At the Chrism Mass -- which is usually the largest annual gathering of clergy and faithful most dioceses have -- the priests renew the promises they made at their ordination. The Mass takes its name from the most eminent of the three holy oils which the bishop commissions for his local church's use over the following year.
While the Oil of the Sick, used for those who seek the anointing, and the Oil of the Catechumens, which is imposed on those preparing for baptism, are simply "blessed," the Sacred Chrism is "consecrated," and all the priests present participate in the latter moment by extending their hands toward the vessel containing it as the bishop says the prayer of consecration.
The Chrism is used at the ordination of priests and bishops, baptisms, confirmations, the consecration of altars and the blessing of churches, where the walls are smeared with it in the shape of the sign of the cross.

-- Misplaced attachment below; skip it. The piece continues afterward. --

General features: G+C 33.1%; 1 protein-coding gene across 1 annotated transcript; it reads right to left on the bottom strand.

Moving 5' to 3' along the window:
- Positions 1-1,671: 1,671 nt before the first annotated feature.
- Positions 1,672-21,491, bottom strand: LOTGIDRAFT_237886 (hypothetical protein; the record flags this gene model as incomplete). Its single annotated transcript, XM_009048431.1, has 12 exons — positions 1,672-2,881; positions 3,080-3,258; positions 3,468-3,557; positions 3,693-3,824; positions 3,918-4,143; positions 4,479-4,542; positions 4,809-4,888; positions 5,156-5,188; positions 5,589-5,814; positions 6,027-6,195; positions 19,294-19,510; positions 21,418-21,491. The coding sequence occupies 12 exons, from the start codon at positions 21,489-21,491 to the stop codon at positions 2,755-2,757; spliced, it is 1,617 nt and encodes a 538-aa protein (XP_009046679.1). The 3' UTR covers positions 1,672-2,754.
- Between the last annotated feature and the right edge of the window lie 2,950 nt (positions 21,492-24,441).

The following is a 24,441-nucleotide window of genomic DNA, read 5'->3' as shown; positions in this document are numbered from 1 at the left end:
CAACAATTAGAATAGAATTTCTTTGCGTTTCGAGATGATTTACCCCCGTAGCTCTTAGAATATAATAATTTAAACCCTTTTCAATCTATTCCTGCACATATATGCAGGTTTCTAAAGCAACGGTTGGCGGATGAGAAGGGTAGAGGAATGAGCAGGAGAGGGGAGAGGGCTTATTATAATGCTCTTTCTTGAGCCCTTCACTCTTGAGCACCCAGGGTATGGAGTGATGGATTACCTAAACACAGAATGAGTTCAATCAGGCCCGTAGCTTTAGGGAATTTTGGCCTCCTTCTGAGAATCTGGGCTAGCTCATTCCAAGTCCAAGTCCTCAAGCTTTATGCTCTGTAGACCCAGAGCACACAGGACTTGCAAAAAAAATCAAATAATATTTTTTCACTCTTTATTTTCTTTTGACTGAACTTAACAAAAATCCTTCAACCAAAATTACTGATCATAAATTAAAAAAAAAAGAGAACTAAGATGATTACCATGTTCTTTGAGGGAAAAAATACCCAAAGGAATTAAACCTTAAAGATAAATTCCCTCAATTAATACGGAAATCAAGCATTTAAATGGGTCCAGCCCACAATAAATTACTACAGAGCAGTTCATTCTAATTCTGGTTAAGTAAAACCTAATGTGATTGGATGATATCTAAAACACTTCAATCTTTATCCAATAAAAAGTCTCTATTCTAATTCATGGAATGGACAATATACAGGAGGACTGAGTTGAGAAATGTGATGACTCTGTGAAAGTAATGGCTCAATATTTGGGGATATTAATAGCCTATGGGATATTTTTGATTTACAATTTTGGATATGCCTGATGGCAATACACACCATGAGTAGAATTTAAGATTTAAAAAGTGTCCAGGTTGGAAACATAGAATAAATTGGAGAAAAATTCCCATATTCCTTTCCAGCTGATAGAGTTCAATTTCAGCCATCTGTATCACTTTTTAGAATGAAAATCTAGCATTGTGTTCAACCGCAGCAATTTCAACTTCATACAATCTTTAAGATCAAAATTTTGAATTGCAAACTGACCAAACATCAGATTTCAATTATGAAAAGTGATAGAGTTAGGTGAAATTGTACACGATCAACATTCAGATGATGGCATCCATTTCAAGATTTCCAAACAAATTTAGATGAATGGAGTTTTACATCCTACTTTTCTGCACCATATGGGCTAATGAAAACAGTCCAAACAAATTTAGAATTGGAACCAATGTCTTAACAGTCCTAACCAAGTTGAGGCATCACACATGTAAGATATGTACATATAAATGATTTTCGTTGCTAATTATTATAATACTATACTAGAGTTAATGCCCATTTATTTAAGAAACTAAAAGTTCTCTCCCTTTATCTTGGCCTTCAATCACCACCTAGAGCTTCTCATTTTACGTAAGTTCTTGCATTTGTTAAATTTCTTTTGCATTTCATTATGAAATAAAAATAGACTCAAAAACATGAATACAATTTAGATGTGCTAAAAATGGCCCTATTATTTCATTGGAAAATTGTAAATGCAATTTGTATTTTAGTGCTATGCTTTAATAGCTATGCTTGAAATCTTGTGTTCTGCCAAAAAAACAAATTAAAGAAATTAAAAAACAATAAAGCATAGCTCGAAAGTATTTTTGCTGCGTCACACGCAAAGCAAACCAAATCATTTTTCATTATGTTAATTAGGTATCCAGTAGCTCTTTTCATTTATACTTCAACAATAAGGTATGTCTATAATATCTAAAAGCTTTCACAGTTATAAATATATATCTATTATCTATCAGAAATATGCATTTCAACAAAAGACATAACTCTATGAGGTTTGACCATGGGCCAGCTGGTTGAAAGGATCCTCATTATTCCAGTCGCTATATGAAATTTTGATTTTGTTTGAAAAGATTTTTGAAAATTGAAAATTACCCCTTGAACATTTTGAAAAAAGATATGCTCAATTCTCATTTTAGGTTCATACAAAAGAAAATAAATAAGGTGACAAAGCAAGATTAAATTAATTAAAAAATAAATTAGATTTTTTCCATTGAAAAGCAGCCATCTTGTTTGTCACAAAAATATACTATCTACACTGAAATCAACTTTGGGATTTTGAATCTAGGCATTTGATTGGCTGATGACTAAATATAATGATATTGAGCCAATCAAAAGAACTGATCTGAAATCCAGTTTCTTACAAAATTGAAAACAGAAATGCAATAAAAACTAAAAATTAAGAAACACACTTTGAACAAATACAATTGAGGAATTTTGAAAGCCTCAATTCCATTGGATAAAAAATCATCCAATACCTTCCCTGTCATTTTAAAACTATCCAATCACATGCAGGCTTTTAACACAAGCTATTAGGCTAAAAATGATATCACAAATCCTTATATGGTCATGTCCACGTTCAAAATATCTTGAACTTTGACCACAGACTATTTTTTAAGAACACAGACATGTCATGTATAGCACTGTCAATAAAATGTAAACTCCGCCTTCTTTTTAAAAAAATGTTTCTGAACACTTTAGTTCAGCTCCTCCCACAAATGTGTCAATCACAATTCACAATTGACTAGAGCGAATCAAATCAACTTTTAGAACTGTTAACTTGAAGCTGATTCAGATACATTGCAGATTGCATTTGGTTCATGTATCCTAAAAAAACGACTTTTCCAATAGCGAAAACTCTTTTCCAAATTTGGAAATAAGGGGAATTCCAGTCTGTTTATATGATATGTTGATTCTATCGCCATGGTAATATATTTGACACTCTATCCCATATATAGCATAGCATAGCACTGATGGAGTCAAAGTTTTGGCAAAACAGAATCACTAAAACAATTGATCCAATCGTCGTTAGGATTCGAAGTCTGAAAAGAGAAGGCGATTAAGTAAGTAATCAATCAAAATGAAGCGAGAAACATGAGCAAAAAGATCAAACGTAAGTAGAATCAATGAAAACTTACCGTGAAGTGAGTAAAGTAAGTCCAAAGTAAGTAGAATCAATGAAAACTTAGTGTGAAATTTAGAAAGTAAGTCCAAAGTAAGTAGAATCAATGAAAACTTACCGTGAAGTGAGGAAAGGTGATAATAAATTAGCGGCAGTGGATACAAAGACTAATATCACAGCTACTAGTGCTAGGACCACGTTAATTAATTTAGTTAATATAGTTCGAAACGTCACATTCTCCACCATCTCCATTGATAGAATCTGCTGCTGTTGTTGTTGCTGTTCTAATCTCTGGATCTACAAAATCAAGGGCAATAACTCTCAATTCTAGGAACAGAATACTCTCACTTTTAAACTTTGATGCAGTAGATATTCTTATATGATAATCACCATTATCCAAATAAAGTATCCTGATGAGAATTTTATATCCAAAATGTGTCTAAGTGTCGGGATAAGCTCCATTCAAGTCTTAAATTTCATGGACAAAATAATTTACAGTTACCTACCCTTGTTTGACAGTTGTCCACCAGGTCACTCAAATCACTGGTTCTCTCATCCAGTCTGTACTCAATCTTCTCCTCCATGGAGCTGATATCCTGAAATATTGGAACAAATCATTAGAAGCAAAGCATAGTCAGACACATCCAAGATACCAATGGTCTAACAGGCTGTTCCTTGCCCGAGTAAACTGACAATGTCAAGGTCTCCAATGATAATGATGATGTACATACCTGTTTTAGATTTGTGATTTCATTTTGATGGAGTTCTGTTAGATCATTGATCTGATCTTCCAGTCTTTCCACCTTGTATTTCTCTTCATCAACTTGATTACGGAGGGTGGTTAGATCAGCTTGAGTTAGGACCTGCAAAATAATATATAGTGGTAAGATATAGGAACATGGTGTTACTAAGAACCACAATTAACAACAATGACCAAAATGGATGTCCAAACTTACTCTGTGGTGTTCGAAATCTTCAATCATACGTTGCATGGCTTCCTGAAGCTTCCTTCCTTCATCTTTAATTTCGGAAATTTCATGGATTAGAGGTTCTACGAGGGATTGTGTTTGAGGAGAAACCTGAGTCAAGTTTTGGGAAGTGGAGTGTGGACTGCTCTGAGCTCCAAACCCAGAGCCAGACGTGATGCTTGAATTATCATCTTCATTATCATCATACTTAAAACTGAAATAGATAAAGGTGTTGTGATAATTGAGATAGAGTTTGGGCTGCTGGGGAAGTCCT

As part of the consecration of the Chrism, balsam is poured into the oil, which gives it a sweet smell intended to remind those who encounter it of the "odor of sanctity" to which those people and things who are marked with it, and by extension all of us, are called to strive for.